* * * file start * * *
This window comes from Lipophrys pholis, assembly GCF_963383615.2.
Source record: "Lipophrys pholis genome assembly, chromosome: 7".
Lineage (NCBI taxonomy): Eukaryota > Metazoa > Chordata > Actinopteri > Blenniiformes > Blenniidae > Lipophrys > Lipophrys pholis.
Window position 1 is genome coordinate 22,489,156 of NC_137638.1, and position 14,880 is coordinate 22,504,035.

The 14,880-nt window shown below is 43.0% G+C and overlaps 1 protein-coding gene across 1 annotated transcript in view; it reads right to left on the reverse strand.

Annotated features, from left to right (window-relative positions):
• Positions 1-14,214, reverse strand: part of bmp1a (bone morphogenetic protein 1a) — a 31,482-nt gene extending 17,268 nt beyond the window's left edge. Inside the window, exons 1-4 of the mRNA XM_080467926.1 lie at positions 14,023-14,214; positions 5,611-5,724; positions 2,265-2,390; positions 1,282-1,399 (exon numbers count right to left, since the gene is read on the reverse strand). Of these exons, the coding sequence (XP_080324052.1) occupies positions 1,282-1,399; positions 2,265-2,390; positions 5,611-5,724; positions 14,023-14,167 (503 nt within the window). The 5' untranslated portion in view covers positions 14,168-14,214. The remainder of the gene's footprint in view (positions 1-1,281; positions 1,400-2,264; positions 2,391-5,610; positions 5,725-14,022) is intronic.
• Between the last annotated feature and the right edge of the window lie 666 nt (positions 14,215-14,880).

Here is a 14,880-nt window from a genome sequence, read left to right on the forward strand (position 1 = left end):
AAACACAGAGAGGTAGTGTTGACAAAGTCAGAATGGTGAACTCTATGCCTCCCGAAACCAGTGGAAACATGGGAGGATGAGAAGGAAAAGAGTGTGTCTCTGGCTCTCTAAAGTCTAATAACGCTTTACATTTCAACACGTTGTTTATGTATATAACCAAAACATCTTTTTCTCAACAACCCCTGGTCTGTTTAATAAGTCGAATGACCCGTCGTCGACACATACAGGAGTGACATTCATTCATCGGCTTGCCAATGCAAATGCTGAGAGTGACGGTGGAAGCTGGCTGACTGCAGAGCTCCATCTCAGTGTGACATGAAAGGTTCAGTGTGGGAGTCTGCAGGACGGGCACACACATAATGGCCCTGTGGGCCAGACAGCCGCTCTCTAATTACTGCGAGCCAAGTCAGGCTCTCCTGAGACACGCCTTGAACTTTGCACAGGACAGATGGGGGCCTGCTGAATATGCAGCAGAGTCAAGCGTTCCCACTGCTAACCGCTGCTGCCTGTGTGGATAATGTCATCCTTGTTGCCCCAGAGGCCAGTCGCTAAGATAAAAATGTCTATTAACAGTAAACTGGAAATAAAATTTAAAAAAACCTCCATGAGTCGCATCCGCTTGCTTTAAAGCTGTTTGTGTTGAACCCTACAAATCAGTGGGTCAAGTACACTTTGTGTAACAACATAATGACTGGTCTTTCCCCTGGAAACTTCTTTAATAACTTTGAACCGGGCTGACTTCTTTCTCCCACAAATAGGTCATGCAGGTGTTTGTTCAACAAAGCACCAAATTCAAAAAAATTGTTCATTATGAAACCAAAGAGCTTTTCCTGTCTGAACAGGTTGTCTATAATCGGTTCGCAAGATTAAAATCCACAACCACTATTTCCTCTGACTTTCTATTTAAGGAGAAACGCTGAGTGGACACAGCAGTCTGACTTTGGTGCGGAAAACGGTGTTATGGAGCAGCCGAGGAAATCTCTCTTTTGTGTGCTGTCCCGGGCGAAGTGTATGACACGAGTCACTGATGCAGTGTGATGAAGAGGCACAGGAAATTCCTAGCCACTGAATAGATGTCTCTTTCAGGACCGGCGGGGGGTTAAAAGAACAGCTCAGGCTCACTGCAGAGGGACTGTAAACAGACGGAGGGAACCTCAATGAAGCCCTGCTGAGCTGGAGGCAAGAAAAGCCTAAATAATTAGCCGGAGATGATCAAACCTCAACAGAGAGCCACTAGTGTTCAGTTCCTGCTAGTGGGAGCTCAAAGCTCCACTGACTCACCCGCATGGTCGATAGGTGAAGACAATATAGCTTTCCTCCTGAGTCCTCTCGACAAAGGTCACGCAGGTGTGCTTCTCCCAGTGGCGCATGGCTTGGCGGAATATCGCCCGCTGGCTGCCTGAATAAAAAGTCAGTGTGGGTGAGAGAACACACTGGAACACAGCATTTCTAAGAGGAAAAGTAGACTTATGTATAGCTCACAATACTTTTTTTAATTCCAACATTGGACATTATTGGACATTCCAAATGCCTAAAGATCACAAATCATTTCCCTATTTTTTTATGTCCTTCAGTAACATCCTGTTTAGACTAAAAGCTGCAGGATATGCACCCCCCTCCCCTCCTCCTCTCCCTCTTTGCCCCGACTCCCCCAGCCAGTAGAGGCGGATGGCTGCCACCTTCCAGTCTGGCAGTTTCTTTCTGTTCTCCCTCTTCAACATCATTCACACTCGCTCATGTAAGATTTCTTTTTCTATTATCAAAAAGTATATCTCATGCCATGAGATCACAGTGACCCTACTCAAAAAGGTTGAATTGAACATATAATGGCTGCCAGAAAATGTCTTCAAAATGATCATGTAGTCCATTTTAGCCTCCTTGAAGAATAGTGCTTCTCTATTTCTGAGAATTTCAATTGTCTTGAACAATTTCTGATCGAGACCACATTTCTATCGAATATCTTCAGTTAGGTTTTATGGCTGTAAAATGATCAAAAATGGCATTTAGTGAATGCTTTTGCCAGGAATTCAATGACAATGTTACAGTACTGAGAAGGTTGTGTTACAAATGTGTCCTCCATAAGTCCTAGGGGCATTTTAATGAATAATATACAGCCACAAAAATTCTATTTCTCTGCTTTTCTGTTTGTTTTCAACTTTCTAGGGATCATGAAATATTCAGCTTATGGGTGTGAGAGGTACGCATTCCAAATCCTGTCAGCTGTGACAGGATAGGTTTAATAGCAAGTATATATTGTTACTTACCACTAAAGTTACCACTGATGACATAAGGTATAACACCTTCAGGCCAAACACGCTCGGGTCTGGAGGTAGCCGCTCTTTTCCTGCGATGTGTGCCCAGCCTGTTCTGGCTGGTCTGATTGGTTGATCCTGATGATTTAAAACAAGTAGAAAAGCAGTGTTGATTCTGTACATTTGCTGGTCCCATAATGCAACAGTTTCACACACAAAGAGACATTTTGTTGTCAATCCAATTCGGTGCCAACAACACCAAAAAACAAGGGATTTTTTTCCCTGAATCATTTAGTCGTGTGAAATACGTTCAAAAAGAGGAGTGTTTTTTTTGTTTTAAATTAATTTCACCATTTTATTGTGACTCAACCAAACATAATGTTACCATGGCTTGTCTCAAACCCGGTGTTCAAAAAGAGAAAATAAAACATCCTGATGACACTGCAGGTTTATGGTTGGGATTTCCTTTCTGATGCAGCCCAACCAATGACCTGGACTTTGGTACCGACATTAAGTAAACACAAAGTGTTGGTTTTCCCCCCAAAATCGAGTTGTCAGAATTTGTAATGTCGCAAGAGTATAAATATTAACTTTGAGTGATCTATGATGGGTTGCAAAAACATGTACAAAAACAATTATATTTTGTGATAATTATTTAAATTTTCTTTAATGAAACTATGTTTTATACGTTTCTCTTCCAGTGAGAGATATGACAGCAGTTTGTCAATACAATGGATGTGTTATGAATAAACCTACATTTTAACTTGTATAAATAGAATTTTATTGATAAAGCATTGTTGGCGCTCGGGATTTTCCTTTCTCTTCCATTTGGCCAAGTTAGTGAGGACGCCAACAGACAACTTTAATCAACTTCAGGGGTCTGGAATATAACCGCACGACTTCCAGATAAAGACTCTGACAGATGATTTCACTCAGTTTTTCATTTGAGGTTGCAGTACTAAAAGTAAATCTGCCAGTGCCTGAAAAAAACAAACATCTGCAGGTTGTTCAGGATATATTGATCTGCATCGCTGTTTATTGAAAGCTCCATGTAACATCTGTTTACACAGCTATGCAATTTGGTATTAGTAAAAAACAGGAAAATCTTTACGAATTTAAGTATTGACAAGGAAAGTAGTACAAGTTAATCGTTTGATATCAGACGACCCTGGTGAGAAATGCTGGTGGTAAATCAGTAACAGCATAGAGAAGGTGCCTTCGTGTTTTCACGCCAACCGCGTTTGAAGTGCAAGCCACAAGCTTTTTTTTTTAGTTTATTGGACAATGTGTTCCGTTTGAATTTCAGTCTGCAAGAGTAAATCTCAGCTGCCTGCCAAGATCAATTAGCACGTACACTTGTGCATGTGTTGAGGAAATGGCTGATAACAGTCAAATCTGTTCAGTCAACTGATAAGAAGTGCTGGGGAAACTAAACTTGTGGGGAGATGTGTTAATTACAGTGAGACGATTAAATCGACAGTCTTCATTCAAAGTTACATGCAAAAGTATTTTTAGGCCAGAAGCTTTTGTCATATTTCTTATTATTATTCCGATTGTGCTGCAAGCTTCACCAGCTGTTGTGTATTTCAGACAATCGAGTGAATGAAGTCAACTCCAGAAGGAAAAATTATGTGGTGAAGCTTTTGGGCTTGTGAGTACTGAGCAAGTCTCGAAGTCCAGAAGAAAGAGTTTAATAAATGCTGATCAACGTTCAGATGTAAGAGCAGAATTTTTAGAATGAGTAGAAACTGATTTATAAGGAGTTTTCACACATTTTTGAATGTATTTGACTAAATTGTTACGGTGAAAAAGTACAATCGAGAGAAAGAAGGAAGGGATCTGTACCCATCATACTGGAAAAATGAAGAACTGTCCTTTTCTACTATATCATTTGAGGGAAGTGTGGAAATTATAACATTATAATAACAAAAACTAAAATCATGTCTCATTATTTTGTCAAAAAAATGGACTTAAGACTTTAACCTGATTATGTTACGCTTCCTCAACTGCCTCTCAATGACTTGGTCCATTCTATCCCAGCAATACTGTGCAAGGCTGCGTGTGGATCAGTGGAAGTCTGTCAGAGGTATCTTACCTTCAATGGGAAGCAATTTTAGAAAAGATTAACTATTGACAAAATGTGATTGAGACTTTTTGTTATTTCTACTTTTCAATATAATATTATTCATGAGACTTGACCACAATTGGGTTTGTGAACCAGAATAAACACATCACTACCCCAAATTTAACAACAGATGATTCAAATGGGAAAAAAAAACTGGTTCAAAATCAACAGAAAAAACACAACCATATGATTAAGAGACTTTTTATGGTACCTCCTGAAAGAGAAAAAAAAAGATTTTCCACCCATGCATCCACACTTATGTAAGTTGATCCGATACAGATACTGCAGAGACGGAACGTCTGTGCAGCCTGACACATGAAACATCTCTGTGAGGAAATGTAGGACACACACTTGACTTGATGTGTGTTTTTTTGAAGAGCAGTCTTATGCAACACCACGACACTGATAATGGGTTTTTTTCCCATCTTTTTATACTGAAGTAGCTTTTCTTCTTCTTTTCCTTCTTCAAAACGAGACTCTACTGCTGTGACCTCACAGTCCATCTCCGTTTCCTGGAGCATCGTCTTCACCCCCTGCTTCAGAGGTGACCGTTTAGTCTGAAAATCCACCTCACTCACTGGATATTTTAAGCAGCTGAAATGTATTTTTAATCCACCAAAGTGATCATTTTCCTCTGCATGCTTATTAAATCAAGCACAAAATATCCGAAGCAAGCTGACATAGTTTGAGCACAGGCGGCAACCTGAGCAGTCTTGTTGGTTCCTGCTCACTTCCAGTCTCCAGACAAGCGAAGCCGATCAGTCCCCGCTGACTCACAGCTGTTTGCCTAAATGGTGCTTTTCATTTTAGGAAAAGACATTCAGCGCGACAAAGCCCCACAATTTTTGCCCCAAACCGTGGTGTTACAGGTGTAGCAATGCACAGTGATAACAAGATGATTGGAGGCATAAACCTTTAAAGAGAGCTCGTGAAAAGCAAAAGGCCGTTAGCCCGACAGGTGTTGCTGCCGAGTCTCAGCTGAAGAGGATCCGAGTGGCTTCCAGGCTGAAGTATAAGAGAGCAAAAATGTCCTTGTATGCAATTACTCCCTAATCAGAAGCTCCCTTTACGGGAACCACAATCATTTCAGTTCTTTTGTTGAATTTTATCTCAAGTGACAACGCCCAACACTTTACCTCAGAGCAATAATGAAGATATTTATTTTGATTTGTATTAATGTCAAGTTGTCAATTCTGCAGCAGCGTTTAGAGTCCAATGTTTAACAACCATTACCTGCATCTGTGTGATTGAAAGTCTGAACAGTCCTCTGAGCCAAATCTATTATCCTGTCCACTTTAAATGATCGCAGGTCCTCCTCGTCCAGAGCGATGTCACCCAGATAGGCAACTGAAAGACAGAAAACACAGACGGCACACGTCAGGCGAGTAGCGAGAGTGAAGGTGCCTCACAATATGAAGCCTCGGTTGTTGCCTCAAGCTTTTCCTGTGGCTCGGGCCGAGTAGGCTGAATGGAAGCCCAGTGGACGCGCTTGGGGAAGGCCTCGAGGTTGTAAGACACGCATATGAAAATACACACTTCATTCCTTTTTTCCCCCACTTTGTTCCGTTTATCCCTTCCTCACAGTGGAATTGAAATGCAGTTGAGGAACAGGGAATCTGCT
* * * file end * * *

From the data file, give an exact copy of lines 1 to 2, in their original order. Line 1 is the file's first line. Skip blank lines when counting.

This window comes from Lipophrys pholis, assembly GCF_963383615.2.
Source record: "Lipophrys pholis genome assembly, chromosome: 7".